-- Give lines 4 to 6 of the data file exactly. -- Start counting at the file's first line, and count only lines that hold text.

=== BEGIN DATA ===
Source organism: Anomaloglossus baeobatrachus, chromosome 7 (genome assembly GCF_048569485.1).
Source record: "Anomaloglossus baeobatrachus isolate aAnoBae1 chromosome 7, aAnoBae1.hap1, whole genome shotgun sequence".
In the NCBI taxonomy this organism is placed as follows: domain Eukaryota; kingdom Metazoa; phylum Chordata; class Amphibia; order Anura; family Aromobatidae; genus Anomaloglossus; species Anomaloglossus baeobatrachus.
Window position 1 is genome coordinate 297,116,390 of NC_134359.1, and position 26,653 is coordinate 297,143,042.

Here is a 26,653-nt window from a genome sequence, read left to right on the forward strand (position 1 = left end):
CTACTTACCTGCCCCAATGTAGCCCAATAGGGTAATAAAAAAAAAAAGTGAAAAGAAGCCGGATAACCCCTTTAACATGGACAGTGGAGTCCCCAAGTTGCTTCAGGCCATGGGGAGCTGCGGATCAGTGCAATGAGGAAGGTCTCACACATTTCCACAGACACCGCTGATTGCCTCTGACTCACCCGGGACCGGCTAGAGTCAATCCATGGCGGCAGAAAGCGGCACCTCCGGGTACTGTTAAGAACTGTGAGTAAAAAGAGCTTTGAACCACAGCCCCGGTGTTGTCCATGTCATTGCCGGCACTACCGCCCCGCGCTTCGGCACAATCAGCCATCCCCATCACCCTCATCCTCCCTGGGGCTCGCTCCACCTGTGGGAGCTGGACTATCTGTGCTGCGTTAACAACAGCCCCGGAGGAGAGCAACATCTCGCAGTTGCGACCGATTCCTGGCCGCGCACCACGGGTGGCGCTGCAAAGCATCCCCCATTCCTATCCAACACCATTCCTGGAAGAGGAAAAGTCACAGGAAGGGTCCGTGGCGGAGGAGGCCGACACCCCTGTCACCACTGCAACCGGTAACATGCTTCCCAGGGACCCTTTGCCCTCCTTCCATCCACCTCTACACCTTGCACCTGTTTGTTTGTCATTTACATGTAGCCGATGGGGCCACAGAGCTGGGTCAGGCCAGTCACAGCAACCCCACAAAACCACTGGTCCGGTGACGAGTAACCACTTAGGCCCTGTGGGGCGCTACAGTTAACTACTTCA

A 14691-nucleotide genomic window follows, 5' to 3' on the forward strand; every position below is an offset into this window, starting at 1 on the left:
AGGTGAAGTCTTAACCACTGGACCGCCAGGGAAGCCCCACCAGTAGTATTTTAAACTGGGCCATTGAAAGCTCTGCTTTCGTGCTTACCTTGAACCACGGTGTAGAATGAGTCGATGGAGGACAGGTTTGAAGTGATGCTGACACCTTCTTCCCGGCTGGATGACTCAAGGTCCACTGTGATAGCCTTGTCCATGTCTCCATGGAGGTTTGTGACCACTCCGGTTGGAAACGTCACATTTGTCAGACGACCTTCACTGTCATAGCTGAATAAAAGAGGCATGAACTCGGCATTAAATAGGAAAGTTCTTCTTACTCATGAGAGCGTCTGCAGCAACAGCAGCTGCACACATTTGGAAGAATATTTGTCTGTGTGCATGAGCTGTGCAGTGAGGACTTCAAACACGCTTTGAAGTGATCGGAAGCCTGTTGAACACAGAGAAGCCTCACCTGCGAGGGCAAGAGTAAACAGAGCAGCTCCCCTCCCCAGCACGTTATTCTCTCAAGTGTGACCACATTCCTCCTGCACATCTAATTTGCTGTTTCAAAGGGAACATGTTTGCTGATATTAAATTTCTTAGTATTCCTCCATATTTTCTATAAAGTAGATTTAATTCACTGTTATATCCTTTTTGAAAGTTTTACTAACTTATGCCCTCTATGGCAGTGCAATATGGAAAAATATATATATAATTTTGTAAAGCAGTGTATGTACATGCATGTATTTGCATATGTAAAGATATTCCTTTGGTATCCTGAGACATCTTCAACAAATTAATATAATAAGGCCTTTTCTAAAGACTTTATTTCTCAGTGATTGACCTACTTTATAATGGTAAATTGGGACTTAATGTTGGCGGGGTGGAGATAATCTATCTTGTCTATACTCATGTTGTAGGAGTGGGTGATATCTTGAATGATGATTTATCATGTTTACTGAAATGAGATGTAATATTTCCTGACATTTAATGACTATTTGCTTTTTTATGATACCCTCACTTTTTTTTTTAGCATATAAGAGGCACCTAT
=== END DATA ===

Window position 1 is genome coordinate 297,116,390 of NC_134359.1, and position 26,653 is coordinate 297,143,042.

Here is a 26,653-nt window from a genome sequence, read left to right on the forward strand (position 1 = left end):
CTACTTACCTGCCCCAATGTAGCCCAATAGGGTAATAAAAAAAAAAAGTGAAAAGAAGCCGGATAACCCCTTTAACATGGACAGTGGAGTCCCCAAGTTGCTTCAGGCCATGGGGAGCTGCGGATCAGTGCAATGAGGAAGGTCTCACACATTTCCACAGACACCGCTGATTGCCTCTGACTCACCCGGGACCGGCTAGAGTCAATCCATGGCGGCAGAAAGCGGCACCTCCGGGTACTGTTAAGAACTGTGAGTAAAAAGAGCTTTGAACCACAGCCCCGGTGTTGTCCATGTCATTGCCGGCACTACCGCCCCGCGCTTCGGCACAATCAGCCATCCCCATCACCCTCATCCTCCCTGGGGCTCGCTCCACCTGTGGGAGCTGGACTATCTGTGCTGCGTTAACAACAGCCCCGGAGGAGAGCAACATCTCGCAGTTGCGACCGATTCCTGGCCGCGCACCACGGGTGGCGCTGCAAAGCATCCCCCATTCCTATCCAACACCATTCCTGGAAGAGGAAAAGTCACAGGAAGGGTCCGTGGCGGAGGAGGCCGACACCCCTGTCACCACTGCAACCGGTAACATGCTTCCCAGGGACCCTTTGCCCTCCTTCCATCCACCTCTACACCTTGCACCTGTTTGTTTGTCATTTACATGTAGCCGATGGGGCCACAGAGCTGGGTCAGGCCAGTCACAGCAACCCCACAAAACCACTGGTCCGGTGACGAGTAACCACTTAGGCCCTGTGGGGCGCTACAGTTAACTACTTCA